By Natalie Fiorilli
As more and more airports add quiet spaces for individuals with autism and other sensory-processing issues, one feature in particular stands out in Pittsburgh International’s new sensory-friendly space.
Travelers entering the area can turn left and find themselves walking through what appears to be a passenger boarding bridge – and what’s at the end of the jet bridge? An airplane, of course.
While brainstorming ideas for the space, the airport’s sensory room committee thought to include a real-life airplane experience. Knowing the team would need to get an airline on board, committee member Jim Moorhead, assistant superintendent of field maintenance for PIT, knew just who to ask: his next-door neighbor, Bill Schmitt.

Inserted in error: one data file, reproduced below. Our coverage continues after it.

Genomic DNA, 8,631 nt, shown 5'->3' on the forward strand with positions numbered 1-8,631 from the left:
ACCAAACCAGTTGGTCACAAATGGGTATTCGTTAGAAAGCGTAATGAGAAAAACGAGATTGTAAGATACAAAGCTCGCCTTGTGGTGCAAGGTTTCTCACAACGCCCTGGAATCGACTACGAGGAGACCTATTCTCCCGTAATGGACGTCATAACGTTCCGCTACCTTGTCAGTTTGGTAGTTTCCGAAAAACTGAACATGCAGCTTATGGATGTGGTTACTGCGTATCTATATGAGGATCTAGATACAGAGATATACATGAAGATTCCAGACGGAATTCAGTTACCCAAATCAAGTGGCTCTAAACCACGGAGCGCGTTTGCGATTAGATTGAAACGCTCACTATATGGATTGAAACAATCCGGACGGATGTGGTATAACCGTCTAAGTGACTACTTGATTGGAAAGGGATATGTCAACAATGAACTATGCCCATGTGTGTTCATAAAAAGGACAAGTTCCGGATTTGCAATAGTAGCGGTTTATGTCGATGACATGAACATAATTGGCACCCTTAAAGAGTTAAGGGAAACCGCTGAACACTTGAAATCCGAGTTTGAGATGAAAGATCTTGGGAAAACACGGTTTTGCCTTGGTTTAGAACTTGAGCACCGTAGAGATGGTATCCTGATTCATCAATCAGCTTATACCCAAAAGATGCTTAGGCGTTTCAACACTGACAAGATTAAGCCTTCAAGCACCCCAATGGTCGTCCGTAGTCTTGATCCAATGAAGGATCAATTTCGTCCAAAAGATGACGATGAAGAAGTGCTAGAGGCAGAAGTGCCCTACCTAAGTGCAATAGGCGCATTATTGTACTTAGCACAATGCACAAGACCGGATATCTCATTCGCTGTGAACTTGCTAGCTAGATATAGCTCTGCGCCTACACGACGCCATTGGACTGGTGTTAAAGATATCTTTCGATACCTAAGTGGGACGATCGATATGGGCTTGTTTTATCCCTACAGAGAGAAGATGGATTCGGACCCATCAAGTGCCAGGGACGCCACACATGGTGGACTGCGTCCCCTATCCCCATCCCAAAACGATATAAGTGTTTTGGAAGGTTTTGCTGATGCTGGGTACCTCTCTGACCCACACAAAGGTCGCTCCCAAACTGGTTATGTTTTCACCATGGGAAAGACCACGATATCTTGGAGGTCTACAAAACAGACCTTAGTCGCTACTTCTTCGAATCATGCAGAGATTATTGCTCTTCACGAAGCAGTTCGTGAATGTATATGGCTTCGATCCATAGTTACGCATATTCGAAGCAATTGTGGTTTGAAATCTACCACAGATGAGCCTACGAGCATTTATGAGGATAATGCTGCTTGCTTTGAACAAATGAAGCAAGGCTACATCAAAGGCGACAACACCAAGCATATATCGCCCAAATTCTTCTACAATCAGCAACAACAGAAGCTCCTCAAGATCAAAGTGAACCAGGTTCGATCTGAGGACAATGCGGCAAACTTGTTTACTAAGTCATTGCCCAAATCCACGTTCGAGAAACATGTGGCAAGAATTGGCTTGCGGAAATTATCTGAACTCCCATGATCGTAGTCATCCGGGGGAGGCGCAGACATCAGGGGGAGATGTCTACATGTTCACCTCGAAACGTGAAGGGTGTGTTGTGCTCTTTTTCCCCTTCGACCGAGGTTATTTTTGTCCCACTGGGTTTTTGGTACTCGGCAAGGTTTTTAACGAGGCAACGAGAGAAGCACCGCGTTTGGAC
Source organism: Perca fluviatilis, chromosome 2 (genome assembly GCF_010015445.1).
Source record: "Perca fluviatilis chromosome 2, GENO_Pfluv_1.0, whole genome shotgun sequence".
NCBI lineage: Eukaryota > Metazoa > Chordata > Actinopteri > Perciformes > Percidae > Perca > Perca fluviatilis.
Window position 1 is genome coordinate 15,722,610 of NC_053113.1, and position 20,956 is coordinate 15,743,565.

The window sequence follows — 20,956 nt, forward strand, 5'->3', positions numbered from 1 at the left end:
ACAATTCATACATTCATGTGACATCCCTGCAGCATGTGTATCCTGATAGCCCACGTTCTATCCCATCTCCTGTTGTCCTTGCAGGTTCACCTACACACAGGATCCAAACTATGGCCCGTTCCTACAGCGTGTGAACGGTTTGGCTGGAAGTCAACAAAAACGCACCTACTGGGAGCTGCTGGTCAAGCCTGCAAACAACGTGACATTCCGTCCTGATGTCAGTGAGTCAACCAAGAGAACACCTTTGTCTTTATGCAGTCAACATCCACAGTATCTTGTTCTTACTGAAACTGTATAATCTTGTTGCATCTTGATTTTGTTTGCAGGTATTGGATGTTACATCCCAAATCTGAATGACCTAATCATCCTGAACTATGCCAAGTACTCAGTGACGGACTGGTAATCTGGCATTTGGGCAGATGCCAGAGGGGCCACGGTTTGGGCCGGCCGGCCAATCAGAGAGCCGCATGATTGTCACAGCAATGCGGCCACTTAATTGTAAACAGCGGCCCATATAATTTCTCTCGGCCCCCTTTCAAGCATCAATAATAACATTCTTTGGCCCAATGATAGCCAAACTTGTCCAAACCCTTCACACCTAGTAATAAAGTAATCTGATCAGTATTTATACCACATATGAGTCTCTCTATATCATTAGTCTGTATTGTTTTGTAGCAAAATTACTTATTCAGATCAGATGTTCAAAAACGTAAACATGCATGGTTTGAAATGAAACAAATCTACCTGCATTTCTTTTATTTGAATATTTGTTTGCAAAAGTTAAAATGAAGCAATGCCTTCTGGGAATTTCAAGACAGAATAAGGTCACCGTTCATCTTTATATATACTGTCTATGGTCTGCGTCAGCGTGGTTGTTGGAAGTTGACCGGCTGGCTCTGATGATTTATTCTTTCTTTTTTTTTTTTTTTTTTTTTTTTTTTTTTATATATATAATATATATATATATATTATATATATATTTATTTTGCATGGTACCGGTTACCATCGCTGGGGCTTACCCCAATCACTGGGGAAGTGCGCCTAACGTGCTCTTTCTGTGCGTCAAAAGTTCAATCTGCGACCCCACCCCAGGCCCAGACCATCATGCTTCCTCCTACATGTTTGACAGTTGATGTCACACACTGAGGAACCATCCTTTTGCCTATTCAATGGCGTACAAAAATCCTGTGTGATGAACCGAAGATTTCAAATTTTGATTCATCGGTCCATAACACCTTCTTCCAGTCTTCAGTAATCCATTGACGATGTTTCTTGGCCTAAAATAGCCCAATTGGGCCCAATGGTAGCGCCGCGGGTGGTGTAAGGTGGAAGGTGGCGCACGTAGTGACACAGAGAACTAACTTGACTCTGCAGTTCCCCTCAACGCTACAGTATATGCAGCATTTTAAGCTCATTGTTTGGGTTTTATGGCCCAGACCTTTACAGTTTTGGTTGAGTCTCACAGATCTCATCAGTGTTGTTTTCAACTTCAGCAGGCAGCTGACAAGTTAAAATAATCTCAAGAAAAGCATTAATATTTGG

In a backyard conversation across the fence with Schmitt, an aircraft maintenance technician (AMT) for American Airlines, Moorhead asked if American would be interested in participating.
“He said, ‘Sign us up, right here, right now. We’ll figure it out tomorrow,’” Moorhead said.
Schmitt soon presented the idea to John Falbo, senior manager of base maintenance at PIT, and once the American Airlines management team gave official approval, he began looking for authentic aircraft seats to include in the space.
“At that time, I don’t think anyone really knew exactly what we were doing yet. But once we got the seats, the project took a little bit of direction,” Schmitt said.